How does aged care funding work in Australia?

The aged care system in Australia caters to Australians aged 65 and over (and Indigenous Australians aged 50 and over) who can no longer live without support in their own home. 

Care is provided:

  • In people’s homes
  • In the community
  • In aged care homes (also known as nursing homes or residential aged care facilities)

A wide variety of providers deliver aged care services.

The Australian Government is the primary funder and regulator of the aged care system in Australia.

The Aged Care Act 1997 (the Act) is the main law covering government-funded aged care. It sets out rules for funding, regulation, approval of providers, quality of care, and the rights of people receiving care.

How is funding for aged care provided?

The Australian Government subsidises residential aged care in Australia. 

It does this by paying subsidies and supplements to approved providers. 

These subsidies are paid on behalf of each person eligible to receive government-subsidised residential aged care.

What kind of subsidised age care is funding provided for?

Subsidised care provided under the Act consists of home support, home care, residential care and flexible care. 

1. Home support

The Commonwealth Home Support Programme (CHSP) provides entry-level home support services to assist older people, as well as respite services to support carers. 

The CHSP is designed to help people remain independent and safe at home with services available at home or in the community. 

Services include:

  • social support
  • Transport
  • help with domestic chores
  • personal care
  • home maintenance
  • home modification
  • nursing care
  • meals and allied health services.
How is home support funded? 

CHSP providers receive Australian Government funding through grant agreements

Clients also pay a contribution (which varies between providers)

2. Home care

This is a service for older people requiring a greater level of support to remain at home, the Home Care Packages (HCP) Program offers coordinated packages of care from an approved home care provider.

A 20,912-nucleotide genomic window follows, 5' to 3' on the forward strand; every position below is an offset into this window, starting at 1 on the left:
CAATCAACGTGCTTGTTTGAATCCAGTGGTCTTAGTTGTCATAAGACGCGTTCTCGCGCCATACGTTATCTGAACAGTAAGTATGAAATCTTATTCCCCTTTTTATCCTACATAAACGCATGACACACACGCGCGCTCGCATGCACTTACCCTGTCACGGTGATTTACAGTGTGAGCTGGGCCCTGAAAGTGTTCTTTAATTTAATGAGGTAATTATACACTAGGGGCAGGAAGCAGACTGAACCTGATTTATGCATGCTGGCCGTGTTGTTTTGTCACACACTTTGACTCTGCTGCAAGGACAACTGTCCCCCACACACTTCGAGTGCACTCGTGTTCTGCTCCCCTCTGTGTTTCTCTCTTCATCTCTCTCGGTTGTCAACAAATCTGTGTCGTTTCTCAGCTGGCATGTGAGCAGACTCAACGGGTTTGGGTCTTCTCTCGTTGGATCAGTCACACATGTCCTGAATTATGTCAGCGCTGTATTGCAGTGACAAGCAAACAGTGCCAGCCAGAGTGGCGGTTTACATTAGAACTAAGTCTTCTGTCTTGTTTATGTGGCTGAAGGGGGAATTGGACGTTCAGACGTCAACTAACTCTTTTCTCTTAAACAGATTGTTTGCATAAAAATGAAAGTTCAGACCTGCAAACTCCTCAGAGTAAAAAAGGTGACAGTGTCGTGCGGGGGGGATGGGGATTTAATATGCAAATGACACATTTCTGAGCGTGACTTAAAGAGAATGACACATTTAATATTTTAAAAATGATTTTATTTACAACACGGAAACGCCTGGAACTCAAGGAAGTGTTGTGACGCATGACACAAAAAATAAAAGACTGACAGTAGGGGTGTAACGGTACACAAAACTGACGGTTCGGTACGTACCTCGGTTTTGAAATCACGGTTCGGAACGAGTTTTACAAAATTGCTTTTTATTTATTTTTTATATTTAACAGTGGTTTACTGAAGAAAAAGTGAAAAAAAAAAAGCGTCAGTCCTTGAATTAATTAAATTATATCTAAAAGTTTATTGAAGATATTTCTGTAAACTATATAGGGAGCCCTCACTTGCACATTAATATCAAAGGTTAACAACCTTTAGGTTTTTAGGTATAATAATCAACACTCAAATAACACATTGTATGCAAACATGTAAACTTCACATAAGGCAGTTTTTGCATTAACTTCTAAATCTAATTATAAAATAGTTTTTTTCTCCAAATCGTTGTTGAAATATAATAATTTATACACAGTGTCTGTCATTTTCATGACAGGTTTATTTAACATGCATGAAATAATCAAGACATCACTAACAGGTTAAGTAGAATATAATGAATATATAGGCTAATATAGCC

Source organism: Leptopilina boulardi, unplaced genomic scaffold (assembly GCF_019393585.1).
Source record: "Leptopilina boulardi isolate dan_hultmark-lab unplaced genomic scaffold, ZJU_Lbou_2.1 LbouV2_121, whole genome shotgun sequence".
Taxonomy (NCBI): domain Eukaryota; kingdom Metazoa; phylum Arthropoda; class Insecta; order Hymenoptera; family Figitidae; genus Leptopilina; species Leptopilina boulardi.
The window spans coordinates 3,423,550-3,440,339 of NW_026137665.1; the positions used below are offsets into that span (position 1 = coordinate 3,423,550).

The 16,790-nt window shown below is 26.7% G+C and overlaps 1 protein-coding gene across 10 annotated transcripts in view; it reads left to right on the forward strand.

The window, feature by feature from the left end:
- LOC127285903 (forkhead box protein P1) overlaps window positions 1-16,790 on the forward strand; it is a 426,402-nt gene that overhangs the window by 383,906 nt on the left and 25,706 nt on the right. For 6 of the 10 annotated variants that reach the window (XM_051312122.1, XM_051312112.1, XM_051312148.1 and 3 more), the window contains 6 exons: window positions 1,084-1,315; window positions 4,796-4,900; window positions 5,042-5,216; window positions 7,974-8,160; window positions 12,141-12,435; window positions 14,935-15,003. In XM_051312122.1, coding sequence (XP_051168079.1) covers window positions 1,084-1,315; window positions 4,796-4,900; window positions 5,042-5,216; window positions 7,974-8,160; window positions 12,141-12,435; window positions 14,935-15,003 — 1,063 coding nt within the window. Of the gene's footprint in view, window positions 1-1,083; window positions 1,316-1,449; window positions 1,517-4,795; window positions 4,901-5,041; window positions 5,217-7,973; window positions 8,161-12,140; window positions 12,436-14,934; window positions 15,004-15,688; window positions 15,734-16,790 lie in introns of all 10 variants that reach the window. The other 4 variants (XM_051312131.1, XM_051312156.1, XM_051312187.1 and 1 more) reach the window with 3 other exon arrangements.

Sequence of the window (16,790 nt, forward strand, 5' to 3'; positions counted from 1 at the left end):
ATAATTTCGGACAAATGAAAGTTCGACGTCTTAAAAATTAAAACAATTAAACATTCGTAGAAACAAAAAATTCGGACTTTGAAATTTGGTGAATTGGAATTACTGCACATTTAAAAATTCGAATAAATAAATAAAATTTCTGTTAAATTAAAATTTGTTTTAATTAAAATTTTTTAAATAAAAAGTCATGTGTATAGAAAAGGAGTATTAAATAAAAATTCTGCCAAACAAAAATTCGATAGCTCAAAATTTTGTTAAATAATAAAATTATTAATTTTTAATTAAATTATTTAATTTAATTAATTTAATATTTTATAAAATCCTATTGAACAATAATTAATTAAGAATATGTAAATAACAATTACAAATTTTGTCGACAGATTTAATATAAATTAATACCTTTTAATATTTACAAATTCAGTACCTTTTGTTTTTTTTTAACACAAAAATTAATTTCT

HCPs are designed to provide more comprehensive care and support than the CHSP and seek to help people maintain their independence and remain safely at home. Each package of services is customised to meet the individual’s needs.

There are four levels of HCP:

  • Level 1 – Basic care needs
  • Level 2 – Low-level care needs
  • Level 3 – Intermediate care needs
  • Level 4 – High-level care needs
How is home care funded?

The total amount of a Home Care Package is made up of:

  • The Australian Government’s contribution:
    • the subsidy (and supplements, if eligible)
  • Your contribution (the fees you may be asked to pay):
    • your basic daily fee (which everyone receiving a Home Care Package can be asked to pay)
    • your income-tested care fee (if you have been assessed as being able to contribute)
    • any additional fees you agree to.

Together, these funds cover your care services as well as the package management costs from your provider to organise and manage your package services.

3. Residential care

Residential aged care is provided in aged care homes on a permanent or respite (short-term) basis. It is for people who need more care than can be provided in their own homes. Services include: